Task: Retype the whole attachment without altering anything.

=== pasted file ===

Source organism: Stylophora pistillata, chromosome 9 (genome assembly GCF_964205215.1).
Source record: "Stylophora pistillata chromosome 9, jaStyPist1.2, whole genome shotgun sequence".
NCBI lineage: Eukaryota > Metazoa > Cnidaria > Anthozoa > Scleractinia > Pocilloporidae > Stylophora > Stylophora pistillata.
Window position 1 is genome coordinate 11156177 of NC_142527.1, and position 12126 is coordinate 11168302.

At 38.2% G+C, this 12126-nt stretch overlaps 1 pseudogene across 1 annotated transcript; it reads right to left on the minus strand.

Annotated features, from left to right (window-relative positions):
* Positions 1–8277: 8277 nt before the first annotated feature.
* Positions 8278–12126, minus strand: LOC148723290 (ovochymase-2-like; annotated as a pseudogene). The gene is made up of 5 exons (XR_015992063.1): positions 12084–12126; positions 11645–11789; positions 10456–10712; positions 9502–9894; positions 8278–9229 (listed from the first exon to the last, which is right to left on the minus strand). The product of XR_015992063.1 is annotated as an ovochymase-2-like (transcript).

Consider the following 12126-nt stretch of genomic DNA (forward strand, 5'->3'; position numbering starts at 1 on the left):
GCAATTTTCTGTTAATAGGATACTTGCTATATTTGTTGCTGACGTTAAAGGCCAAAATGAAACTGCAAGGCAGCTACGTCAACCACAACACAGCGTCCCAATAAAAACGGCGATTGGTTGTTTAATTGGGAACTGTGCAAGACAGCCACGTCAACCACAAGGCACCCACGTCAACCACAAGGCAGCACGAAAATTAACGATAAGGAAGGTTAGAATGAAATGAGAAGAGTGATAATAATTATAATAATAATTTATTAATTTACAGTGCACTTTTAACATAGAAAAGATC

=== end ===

Source organism: Stylophora pistillata, chromosome 9 (genome assembly GCF_964205215.1).
Source record: "Stylophora pistillata chromosome 9, jaStyPist1.2, whole genome shotgun sequence".
NCBI lineage: Eukaryota > Metazoa > Cnidaria > Anthozoa > Scleractinia > Pocilloporidae > Stylophora > Stylophora pistillata.
Window position 1 is genome coordinate 11156177 of NC_142527.1, and position 12126 is coordinate 11168302.

At 38.2% G+C, this 12126-nt stretch overlaps 1 pseudogene across 1 annotated transcript; it reads right to left on the minus strand.

Annotated features, from left to right (window-relative positions):
* Positions 1–8277: 8277 nt before the first annotated feature.
* Positions 8278–12126, minus strand: LOC148723290 (ovochymase-2-like; annotated as a pseudogene). The gene is made up of 5 exons (XR_015992063.1): positions 12084–12126; positions 11645–11789; positions 10456–10712; positions 9502–9894; positions 8278–9229 (listed from the first exon to the last, which is right to left on the minus strand). The product of XR_015992063.1 is annotated as an ovochymase-2-like (transcript).

Consider the following 12126-nt stretch of genomic DNA (forward strand, 5'->3'; position numbering starts at 1 on the left):
GCAATTTTCTGTTAATAGGATACTTGCTATATTTGTTGCTGACGTTAAAGGCCAAAATGAAACTGCAAGGCAGCTACGTCAACCACAACACAGCGTCCCAATAAAAACGGCGATTGGTTGTTTAATTGGGAACTGTGCAAGACAGCCACGTCAACCACAAGGCACCCACGTCAACCACAAGGCAGCACGAAAATTAACGATAAGGAAGGTTAGAATGAAATGAGAAGAGTGATAATAATTATAATAATAATTTATTAATTTACAGTGCACTTTTAACATAGAAAAGATC